By Anna Lothson
The tree cleanup efforts after the brief, but powerful storm that swept through Oak Park late last month has some residents stumped.
The storm, which lasted less than 15 minutes, caused its share of damage as it tore trees from the ground, created a mess of branches and knocked out power. But it was the aftermath that caused a stir with some residents.
It's one problem, however, that the village says will persist because of budget constraints.
Public Works Director John Wielebnicki told the village board last week that after a storm hits, the village first clears the streets and then moves onto cleaning up fallen parkway trees. And while the village does offer brush debris removal services for residents, taking care of trees and limbs which have fallen on private property must be left to the expense of the homeowner.
The main reason for this, like most decisions in the village, is financial, Wielebnicki said. In fact, the recent storm already has Oak Park's emergency storm budget maxed out.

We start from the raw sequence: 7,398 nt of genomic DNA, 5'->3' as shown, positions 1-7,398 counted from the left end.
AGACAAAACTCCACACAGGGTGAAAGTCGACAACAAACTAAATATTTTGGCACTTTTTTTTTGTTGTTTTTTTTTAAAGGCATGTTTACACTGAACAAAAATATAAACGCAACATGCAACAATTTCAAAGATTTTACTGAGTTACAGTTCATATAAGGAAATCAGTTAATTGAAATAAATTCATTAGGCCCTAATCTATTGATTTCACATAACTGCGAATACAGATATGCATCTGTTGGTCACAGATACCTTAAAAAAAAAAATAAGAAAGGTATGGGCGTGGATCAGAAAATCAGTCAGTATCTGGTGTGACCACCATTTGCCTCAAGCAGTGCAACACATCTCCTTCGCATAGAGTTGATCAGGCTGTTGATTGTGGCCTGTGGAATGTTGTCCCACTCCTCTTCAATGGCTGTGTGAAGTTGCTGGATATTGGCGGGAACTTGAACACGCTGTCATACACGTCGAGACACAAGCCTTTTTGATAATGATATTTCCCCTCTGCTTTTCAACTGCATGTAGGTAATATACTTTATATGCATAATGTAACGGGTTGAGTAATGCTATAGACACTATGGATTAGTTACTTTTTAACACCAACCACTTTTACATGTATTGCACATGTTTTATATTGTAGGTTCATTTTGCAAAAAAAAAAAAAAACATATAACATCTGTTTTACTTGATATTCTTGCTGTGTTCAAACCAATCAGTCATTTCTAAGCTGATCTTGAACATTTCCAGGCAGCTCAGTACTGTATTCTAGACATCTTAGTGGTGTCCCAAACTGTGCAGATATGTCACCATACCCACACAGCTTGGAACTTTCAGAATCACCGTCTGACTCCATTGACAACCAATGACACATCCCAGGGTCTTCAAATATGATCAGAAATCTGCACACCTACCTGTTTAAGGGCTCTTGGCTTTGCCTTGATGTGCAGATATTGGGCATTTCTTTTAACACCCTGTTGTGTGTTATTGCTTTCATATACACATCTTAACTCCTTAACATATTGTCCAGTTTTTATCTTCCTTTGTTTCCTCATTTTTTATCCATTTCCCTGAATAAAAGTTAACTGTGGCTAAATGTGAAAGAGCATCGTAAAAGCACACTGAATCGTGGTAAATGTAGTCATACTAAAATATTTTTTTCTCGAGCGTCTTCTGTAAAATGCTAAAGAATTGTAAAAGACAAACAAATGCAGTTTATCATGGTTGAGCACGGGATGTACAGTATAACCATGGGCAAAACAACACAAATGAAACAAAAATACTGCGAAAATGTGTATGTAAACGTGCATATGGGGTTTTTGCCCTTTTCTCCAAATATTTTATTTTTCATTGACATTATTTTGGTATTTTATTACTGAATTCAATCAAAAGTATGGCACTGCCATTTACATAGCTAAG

Oak Park's 2013 budget allocates $100,000 for emergency storm cleanup and $400,000 for tree removal. But that tree removal budget is typically taken up by tackling the emerald ash borer issue still prevalent in the area.
As of July 1, Oak Park had spent 70 percent of its emergency storm response budget and Wielebnicki anticipated the budget to be wiped out before the week ended.
Village Manager Cara Pavlicek said the village has received a handful of inquiries from upset residents wondering why the village is sifting through which trees belong to the village and which trees belong to private residents. Unfortunately, she said, it's a policy the village must financially stick to right now.
"It is really tough," she said. "This is what we budget for — the trees we own."
Pavlicek said based on the type of tree, when it was placed on the parkway, and how dry the leaves are, the village forestry experts are able to determine who the tree belongs to. If a parkway tree and a resident-owned tree fall near each other, there's a good chance the village is picking up both. Still, policy dictates to only pick up village-owned parkway trees.
While the system isn't perfect, Pavlicek said it's all the village can tackle unless staff and the village board decide to amend the budget and change its emergency storm removal process. Because the village's budget hardly covered its own trees, extending the services to residents isn't currently feasible with the budget structure established.
Pavlicek said it doesn't mean the system won't ever change, but currently it's a policy the village must follow.
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